18 marzo 2013 lunes
7:10am– Hrrumph….My slumber reluctantly accepts its finale with the ringing of my Samsung teléfono. Gladis, my neighbor’s 16 yr old muchacha, had tied their gallo (rooster) in my backyard patio within 10ft of my bedroom, so it was a night interrupted by his crowing and rather unkind thoughts on my part. Such is rural life, but I remind Gladis with a weary smile to please tie him elsewhere tonight. Plugging ears with fingers and music for white noise is not my idea of restful sleep. Still a mystery to me why my neighbor buys a gallo occasionally when her gallinas appear more plump and tasty. I will shed no tears when he turns up in the next caldo (stew), the sooner the better!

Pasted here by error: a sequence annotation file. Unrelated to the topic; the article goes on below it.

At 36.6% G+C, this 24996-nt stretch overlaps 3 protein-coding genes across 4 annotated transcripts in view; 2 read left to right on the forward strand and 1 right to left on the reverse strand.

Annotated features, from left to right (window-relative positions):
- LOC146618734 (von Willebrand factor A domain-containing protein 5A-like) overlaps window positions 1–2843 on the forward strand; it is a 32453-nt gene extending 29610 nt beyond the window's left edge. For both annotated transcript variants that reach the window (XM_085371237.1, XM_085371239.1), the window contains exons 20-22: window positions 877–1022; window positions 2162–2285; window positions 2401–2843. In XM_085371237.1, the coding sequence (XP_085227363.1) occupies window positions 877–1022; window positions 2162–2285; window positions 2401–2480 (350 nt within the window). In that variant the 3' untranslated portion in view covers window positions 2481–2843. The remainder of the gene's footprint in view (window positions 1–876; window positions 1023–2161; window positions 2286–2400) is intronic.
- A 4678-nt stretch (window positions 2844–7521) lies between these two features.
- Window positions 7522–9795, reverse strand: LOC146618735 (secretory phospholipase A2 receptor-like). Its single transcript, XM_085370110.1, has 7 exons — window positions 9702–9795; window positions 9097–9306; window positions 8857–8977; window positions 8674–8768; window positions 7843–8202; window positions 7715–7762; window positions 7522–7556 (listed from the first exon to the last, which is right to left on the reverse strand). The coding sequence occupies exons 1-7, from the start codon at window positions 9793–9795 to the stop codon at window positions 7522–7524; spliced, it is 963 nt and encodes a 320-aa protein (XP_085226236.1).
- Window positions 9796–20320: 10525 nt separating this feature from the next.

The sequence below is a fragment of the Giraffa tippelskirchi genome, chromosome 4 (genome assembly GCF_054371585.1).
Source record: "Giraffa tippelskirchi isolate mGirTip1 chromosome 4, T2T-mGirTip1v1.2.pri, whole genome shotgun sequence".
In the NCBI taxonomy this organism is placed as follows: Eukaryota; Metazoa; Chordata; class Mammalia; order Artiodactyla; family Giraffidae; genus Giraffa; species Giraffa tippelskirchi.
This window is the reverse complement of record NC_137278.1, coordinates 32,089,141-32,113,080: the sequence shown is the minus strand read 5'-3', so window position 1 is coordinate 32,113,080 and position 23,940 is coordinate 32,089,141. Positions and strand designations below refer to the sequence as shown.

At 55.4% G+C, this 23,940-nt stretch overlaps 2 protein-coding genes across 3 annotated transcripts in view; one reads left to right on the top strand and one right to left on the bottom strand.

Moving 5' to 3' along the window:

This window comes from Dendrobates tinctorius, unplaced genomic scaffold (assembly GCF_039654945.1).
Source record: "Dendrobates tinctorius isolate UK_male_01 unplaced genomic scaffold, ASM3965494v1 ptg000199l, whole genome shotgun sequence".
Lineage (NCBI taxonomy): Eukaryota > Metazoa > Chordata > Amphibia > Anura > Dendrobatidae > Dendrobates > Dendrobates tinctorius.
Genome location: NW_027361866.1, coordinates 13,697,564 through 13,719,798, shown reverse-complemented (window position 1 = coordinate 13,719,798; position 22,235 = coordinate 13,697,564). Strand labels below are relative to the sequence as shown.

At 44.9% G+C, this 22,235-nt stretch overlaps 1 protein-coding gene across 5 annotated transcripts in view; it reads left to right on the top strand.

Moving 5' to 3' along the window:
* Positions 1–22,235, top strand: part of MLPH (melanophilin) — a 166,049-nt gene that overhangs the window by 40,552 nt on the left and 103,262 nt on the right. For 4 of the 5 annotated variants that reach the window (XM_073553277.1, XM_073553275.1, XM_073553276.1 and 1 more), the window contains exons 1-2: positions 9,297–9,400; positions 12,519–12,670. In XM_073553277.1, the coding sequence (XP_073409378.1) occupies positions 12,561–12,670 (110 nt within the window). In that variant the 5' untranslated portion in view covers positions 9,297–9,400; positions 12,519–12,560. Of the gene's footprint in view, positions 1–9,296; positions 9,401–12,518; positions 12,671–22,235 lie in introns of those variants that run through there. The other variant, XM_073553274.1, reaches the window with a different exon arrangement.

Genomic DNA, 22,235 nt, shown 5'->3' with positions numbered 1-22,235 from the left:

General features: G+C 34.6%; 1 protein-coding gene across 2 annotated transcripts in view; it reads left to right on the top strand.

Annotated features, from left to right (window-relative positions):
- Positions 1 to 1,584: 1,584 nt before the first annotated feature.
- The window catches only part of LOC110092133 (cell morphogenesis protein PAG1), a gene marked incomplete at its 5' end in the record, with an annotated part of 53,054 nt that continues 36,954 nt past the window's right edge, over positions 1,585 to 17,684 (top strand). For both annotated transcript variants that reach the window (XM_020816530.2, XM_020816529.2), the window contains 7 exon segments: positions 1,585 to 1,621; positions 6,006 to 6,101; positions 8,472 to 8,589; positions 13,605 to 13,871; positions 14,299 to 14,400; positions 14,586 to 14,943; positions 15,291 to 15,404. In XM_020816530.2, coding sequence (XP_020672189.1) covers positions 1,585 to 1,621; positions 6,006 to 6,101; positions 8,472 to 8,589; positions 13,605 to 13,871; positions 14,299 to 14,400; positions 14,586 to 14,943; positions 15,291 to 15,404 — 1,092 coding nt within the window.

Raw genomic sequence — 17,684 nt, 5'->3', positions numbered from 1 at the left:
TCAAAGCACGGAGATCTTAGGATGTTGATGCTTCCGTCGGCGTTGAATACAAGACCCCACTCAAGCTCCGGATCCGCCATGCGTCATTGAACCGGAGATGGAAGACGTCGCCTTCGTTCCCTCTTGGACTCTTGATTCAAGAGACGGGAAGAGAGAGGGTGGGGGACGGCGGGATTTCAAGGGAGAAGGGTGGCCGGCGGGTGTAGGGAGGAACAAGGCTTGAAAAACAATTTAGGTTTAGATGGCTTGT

7:55am– Slathering on sunscreen, then with carrot bread in hand, I slam the metal patio door and trot the two blocks to the muni. Sure enough, Sonia found transport for us and waves from high up in the cab of the city’s dump truck. “ ¡Tere, apurese!” (Teri, hurry up!) Climbing up, I squeeze myself in with the other two occupants and shut the door. Our truck lurches forward and shudders as we head down the steep hill on the concrete pavers toward the river. Sonia and I exchange updates of our weekend activities. I share that I had enjoyed my time in Antigua, playing tour guide to two new volunteer trainees during their first “free day” since their arrival last month. “¿Cómo fue su fin de semana?”I ask her. Answer, “calidad” (great) but still no discovery of her lost glasses. ¡Lastima! These will cost Q500 ($65) which Sonia really does not have to spend. So I offer to be her eyes for the day…last week she had cried “culebra” in alarm as we walked on a dirt path. Laughing, I told her it was just a stick, no snake after all. Yes, she really does need her glasses. Sure wish I could wave a magic wand to solve yet another problem seeking scarce financial resources.